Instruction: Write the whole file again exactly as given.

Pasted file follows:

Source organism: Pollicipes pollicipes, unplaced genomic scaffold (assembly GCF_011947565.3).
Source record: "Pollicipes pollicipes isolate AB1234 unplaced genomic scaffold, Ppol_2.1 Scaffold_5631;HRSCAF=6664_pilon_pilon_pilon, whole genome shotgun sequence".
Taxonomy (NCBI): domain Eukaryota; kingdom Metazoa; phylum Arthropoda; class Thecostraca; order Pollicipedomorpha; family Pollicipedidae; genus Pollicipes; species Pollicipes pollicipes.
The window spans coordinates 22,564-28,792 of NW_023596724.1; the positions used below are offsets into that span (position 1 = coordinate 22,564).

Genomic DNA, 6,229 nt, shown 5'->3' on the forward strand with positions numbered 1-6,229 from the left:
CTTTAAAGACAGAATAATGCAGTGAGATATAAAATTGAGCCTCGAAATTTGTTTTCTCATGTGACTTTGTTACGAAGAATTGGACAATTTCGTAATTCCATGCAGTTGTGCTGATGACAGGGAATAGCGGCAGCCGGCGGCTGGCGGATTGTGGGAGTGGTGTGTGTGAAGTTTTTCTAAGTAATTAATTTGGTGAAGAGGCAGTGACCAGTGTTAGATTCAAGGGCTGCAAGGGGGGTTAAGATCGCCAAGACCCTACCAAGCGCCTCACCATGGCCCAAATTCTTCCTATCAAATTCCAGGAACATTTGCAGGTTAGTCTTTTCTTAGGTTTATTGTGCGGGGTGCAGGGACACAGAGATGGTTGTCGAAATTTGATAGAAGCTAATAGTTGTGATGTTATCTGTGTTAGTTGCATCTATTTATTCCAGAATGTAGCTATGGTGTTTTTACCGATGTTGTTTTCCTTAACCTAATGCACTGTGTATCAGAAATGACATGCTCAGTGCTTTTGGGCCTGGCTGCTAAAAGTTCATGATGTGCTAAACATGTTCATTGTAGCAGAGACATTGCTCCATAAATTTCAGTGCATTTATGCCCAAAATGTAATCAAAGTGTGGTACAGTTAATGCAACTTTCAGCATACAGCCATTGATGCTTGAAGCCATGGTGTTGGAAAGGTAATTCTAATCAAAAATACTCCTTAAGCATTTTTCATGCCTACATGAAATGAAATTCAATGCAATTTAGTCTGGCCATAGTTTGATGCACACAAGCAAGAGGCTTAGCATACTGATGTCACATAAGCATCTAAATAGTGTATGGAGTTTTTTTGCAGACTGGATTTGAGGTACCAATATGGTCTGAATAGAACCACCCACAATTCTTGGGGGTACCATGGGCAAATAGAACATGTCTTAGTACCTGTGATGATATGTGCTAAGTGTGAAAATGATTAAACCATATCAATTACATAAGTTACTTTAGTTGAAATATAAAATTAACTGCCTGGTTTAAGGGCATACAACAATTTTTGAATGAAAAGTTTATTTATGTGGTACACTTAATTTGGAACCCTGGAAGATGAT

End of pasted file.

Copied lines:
Source organism: Pollicipes pollicipes, unplaced genomic scaffold (assembly GCF_011947565.3).
Source record: "Pollicipes pollicipes isolate AB1234 unplaced genomic scaffold, Ppol_2.1 Scaffold_5631;HRSCAF=6664_pilon_pilon_pilon, whole genome shotgun sequence".
Taxonomy (NCBI): domain Eukaryota; kingdom Metazoa; phylum Arthropoda; class Thecostraca; order Pollicipedomorpha; family Pollicipedidae; genus Pollicipes; species Pollicipes pollicipes.
The window spans coordinates 22,564-28,792 of NW_023596724.1; the positions used below are offsets into that span (position 1 = coordinate 22,564).

Genomic DNA, 6,229 nt, shown 5'->3' on the forward strand with positions numbered 1-6,229 from the left:
CTTTAAAGACAGAATAATGCAGTGAGATATAAAATTGAGCCTCGAAATTTGTTTTCTCATGTGACTTTGTTACGAAGAATTGGACAATTTCGTAATTCCATGCAGTTGTGCTGATGACAGGGAATAGCGGCAGCCGGCGGCTGGCGGATTGTGGGAGTGGTGTGTGTGAAGTTTTTCTAAGTAATTAATTTGGTGAAGAGGCAGTGACCAGTGTTAGATTCAAGGGCTGCAAGGGGGGTTAAGATCGCCAAGACCCTACCAAGCGCCTCACCATGGCCCAAATTCTTCCTATCAAATTCCAGGAACATTTGCAGGTTAGTCTTTTCTTAGGTTTATTGTGCGGGGTGCAGGGACACAGAGATGGTTGTCGAAATTTGATAGAAGCTAATAGTTGTGATGTTATCTGTGTTAGTTGCATCTATTTATTCCAGAATGTAGCTATGGTGTTTTTACCGATGTTGTTTTCCTTAACCTAATGCACTGTGTATCAGAAATGACATGCTCAGTGCTTTTGGGCCTGGCTGCTAAAAGTTCATGATGTGCTAAACATGTTCATTGTAGCAGAGACATTGCTCCATAAATTTCAGTGCATTTATGCCCAAAATGTAATCAAAGTGTGGTACAGTTAATGCAACTTTCAGCATACAGCCATTGATGCTTGAAGCCATGGTGTTGGAAAGGTAATTCTAATCAAAAATACTCCTTAAGCATTTTTCATGCCTACATGAAATGAAATTCAATGCAATTTAGTCTGGCCATAGTTTGATGCACACAAGCAAGAGGCTTAGCATACTGATGTCACATAAGCATCTAAATAGTGTATGGAGTTTTTTTGCAGACTGGATTTGAGGTACCAATATGGTCTGAATAGAACCACCCACAATTCTTGGGGGTACCATGGGCAAATAGAACATGTCTTAGTACCTGTGATGATATGTGCTAAGTGTGAAAATGATTAAACCATATCAATTACATAAGTTACTTTAGTTGAAATATAAAATTAACTGCCTGGTTTAAGGGCATACAACAATTTTTGAATGAAAAGTTTATTTATGTGGTACACTTAATTTGGAACCCTGGAAGATGAT